Serious games used:
Buy A Feature
In 2011, the City of San Jose faced a serious budget shortfall, not an unusual situation for many cities over the last several years. What was different in San Jose’s case was the city’s decision to take an innovative approach to involving the community in shaping the new budget. Mayor Chuck Reed decided to run a serious game, Buy A Feature, to ask citizens which programs they would fund or cut.
San Jose worked with Innovation Games to run this exercise. Both sessions were very successful, involving dozens of community members. City government officials were also on hand to act as subject matter experts, answering questions about the nature and impact of various programs. Participants were very excited about playing Buy A Feature in this fashion.
Not only did citizens provide direct feedback to the city government about programs that were important to them, but they had an opportunity to talk to each other about the type of San Jose they wanted to collectively create. Participants had to listen — really listen — to what others had to say. They had to uncover the points on which they genuinely disagreed, and points where they agreed. They had to discuss what the likely outcomes of programs (or their absence) would be, and how those outcomes fit into their picture of a future San Jose. In other words, these exercises profoundly re-defined the democratic dialogue over some very important, very substantive issues.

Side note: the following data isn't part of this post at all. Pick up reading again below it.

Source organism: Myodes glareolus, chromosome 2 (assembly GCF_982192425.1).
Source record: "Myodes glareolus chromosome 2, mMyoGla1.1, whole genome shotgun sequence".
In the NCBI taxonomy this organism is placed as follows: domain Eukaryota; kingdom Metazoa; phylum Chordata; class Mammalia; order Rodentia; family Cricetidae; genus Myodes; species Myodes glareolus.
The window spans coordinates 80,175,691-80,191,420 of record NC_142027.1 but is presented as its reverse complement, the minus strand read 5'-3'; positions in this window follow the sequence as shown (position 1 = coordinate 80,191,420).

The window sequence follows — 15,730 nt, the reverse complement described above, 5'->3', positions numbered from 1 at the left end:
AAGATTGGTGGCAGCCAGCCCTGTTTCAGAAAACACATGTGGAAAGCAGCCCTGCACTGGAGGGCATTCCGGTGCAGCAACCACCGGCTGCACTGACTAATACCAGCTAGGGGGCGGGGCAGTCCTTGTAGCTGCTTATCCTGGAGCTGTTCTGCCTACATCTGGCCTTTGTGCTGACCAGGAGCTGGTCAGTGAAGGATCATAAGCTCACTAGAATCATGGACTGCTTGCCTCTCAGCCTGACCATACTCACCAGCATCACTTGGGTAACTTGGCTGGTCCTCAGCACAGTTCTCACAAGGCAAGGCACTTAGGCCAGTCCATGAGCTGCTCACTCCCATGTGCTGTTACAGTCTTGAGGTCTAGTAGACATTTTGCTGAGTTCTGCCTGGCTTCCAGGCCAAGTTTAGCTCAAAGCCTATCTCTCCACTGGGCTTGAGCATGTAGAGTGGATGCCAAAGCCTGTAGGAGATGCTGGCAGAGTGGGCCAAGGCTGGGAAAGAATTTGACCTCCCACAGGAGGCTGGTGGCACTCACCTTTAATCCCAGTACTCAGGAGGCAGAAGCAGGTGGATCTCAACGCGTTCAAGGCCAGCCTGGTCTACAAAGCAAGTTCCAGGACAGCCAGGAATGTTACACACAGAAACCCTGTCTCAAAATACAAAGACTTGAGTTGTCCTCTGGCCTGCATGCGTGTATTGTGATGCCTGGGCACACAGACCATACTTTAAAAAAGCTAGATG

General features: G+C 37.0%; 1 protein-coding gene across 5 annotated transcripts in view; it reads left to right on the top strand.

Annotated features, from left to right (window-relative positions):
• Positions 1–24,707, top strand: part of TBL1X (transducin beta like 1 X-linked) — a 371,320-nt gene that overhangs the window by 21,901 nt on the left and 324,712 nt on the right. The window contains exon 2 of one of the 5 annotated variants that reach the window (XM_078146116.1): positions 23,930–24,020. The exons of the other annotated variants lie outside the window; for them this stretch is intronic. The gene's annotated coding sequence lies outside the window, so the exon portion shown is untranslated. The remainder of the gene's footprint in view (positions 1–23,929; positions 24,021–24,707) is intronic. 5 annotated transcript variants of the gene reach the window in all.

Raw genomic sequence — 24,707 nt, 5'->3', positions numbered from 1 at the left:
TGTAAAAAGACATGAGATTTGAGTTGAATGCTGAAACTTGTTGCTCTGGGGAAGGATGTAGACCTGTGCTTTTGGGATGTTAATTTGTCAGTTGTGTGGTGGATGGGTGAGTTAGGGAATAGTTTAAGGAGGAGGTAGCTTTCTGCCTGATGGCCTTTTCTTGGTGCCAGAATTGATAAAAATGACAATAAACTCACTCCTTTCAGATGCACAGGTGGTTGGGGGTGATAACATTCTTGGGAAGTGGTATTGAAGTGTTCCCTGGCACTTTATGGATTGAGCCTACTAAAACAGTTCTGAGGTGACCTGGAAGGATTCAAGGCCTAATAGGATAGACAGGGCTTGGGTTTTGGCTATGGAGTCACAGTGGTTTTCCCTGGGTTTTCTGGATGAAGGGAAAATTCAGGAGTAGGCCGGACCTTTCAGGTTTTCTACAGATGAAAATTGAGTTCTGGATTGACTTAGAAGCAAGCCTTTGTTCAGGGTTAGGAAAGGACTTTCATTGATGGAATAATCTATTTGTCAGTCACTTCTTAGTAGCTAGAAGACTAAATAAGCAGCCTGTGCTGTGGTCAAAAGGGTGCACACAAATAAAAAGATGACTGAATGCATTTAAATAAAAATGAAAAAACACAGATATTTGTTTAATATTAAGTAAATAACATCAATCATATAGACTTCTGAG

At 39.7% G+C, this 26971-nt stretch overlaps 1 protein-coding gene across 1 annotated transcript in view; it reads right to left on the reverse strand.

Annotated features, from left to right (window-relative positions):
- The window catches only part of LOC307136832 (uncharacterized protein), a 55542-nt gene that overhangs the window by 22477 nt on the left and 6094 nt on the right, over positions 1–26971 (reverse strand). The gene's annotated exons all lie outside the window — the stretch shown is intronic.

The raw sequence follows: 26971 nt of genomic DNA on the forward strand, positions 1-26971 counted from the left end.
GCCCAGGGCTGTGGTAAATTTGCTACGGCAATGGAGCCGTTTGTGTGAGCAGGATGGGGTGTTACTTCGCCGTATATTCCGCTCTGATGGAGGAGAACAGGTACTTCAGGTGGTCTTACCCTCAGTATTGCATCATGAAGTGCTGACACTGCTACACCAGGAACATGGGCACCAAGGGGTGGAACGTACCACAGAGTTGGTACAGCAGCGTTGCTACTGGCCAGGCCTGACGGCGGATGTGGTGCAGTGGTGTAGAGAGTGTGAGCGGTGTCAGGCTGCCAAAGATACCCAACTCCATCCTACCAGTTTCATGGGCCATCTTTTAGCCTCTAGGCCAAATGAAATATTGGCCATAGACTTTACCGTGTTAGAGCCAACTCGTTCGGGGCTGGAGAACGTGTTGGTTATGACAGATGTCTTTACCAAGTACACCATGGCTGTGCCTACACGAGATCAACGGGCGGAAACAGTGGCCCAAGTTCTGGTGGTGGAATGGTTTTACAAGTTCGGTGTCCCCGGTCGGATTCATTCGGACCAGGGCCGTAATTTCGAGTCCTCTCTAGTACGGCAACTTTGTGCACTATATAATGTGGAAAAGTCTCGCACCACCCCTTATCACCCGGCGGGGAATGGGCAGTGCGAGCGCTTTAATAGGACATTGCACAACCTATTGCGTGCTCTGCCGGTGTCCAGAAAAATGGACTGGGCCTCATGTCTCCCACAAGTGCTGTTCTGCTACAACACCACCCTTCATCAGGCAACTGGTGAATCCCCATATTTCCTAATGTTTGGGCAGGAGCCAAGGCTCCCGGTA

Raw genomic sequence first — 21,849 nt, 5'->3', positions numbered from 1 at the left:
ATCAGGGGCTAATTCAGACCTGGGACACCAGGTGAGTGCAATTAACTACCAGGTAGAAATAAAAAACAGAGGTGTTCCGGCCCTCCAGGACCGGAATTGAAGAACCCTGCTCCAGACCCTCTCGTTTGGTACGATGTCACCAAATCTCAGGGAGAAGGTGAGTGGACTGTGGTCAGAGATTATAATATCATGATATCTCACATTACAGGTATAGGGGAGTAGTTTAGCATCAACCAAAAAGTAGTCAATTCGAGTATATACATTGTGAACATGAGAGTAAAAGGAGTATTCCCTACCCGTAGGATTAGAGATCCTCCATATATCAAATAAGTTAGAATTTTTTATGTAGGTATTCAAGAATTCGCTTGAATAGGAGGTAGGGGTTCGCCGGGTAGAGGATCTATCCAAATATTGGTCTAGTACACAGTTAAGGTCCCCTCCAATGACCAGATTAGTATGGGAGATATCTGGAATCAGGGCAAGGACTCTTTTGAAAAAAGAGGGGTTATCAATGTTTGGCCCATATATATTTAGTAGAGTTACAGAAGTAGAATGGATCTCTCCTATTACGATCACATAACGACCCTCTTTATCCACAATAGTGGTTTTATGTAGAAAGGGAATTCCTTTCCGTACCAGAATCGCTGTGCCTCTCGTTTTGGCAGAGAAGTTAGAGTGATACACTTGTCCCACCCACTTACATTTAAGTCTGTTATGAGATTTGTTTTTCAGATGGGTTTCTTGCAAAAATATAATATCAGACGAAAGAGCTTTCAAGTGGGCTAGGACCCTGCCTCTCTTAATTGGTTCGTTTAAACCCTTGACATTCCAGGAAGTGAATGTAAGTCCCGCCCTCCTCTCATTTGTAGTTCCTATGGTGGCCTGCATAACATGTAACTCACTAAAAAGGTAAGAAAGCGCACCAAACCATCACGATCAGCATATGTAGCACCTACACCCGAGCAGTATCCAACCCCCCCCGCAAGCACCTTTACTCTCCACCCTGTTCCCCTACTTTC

Building on this initial success, the City of San Jose has run the same type of sessions in both 2012 and 2013. In other words, the modified version of Buy A Feature is now a regular aspect of how the city government works with citizens to determine the future of San Jose.
For more information…
Description of the second game, from the Innovation Games web site.
Short video overview of the budget game.
Local news coverage of the second game.
Results of the exercise
Forrester Reseach blog post on the first game.